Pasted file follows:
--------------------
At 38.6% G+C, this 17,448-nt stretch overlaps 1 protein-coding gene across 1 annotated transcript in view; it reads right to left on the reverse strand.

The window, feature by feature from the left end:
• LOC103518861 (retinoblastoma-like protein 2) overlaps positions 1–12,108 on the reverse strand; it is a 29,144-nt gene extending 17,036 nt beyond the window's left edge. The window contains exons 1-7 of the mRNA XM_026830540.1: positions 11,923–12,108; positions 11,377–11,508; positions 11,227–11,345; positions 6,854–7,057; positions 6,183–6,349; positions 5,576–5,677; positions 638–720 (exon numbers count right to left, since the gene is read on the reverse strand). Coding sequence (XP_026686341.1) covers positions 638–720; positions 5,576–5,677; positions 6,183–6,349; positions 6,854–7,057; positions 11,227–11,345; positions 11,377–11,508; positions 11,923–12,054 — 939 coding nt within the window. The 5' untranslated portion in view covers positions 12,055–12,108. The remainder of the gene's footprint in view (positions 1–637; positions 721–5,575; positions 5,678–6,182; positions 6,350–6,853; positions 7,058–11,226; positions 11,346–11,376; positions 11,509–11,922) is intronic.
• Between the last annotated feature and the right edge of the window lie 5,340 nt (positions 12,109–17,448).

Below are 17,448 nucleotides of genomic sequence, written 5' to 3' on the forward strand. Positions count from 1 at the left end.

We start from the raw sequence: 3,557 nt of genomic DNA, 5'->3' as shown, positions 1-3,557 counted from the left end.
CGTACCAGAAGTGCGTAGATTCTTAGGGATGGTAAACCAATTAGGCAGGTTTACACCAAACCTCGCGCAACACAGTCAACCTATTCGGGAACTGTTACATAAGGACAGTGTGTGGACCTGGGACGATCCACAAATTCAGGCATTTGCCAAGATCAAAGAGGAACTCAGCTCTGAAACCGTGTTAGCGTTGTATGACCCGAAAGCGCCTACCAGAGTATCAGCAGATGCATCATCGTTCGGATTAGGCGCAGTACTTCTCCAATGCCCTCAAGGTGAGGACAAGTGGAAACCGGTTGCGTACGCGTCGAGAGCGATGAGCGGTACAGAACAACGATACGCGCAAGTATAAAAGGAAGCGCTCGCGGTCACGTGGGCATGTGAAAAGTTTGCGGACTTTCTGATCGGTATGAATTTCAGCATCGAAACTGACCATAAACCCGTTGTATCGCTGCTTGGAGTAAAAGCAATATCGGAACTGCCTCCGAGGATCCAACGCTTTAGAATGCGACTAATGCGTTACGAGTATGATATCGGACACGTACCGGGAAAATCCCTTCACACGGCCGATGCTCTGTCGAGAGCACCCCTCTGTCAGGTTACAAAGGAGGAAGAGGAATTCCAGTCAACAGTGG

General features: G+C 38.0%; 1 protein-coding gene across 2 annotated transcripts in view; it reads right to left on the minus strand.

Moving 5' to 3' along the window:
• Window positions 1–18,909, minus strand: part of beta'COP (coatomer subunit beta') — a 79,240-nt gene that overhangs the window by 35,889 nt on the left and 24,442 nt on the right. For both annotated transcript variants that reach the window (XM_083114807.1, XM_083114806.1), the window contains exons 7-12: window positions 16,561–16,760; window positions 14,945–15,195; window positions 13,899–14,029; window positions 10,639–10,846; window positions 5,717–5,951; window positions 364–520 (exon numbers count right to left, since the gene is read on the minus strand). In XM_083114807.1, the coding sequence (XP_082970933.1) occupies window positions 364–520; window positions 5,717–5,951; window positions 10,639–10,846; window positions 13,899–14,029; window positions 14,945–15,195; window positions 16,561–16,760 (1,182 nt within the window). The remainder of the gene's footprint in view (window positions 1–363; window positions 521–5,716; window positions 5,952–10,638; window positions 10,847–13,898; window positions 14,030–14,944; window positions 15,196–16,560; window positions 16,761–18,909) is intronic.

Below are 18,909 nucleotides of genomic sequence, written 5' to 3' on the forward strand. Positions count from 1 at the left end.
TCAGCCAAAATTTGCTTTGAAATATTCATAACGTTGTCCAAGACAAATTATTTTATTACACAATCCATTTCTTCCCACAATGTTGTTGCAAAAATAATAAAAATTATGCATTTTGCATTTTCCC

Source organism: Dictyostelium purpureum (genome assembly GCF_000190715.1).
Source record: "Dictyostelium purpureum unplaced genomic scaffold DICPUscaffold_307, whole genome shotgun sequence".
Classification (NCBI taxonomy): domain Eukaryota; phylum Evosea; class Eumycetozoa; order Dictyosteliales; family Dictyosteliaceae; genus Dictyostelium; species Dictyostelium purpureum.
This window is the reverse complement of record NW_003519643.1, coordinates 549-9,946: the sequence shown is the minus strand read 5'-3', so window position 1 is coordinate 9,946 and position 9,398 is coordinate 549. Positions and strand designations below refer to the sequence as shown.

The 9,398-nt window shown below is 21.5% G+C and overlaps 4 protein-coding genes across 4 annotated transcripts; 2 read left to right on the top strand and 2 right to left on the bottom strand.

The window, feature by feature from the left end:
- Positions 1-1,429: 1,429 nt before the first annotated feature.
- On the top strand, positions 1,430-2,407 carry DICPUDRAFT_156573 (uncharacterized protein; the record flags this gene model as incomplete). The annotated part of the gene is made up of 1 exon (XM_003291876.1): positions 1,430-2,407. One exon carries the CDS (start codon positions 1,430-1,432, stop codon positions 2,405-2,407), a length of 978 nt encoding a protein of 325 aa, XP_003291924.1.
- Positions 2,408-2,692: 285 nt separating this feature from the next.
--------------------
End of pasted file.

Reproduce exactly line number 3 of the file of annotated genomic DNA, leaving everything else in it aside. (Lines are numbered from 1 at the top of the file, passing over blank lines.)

• LOC103518861 (retinoblastoma-like protein 2) overlaps positions 1–12,108 on the reverse strand; it is a 29,144-nt gene extending 17,036 nt beyond the window's left edge. The window contains exons 1-7 of the mRNA XM_026830540.1: positions 11,923–12,108; positions 11,377–11,508; positions 11,227–11,345; positions 6,854–7,057; positions 6,183–6,349; positions 5,576–5,677; positions 638–720 (exon numbers count right to left, since the gene is read on the reverse strand). Coding sequence (XP_026686341.1) covers positions 638–720; positions 5,576–5,677; positions 6,183–6,349; positions 6,854–7,057; positions 11,227–11,345; positions 11,377–11,508; positions 11,923–12,054 — 939 coding nt within the window. The 5' untranslated portion in view covers positions 12,055–12,108. The remainder of the gene's footprint in view (positions 1–637; positions 721–5,575; positions 5,678–6,182; positions 6,350–6,853; positions 7,058–11,226; positions 11,346–11,376; positions 11,509–11,922) is intronic.